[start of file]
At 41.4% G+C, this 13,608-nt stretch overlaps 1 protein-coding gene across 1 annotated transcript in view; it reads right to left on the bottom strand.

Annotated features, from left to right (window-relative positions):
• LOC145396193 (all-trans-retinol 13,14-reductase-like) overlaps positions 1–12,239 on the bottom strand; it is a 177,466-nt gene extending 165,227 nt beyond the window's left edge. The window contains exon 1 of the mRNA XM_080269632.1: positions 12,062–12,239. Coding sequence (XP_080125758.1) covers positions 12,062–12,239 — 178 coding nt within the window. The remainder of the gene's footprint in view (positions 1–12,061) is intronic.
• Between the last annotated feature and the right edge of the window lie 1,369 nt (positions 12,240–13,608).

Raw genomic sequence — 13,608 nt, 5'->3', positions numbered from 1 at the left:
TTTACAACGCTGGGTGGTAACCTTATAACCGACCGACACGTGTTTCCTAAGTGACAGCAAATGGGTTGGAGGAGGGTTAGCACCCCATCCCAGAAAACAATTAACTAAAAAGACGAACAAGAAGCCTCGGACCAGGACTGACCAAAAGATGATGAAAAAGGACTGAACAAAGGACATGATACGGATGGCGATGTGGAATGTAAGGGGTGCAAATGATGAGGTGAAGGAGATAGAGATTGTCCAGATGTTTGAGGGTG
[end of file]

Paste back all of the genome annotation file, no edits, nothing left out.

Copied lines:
At 41.4% G+C, this 13,608-nt stretch overlaps 1 protein-coding gene across 1 annotated transcript in view; it reads right to left on the bottom strand.

Annotated features, from left to right (window-relative positions):
• LOC145396193 (all-trans-retinol 13,14-reductase-like) overlaps positions 1–12,239 on the bottom strand; it is a 177,466-nt gene extending 165,227 nt beyond the window's left edge. The window contains exon 1 of the mRNA XM_080269632.1: positions 12,062–12,239. Coding sequence (XP_080125758.1) covers positions 12,062–12,239 — 178 coding nt within the window. The remainder of the gene's footprint in view (positions 1–12,061) is intronic.
• Between the last annotated feature and the right edge of the window lie 1,369 nt (positions 12,240–13,608).

Raw genomic sequence — 13,608 nt, 5'->3', positions numbered from 1 at the left:
TTTACAACGCTGGGTGGTAACCTTATAACCGACCGACACGTGTTTCCTAAGTGACAGCAAATGGGTTGGAGGAGGGTTAGCACCCCATCCCAGAAAACAATTAACTAAAAAGACGAACAAGAAGCCTCGGACCAGGACTGACCAAAAGATGATGAAAAAGGACTGAACAAAGGACATGATACGGATGGCGATGTGGAATGTAAGGGGTGCAAATGATGAGGTGAAGGAGATAGAGATTGTCCAGATGTTTGAGGGTG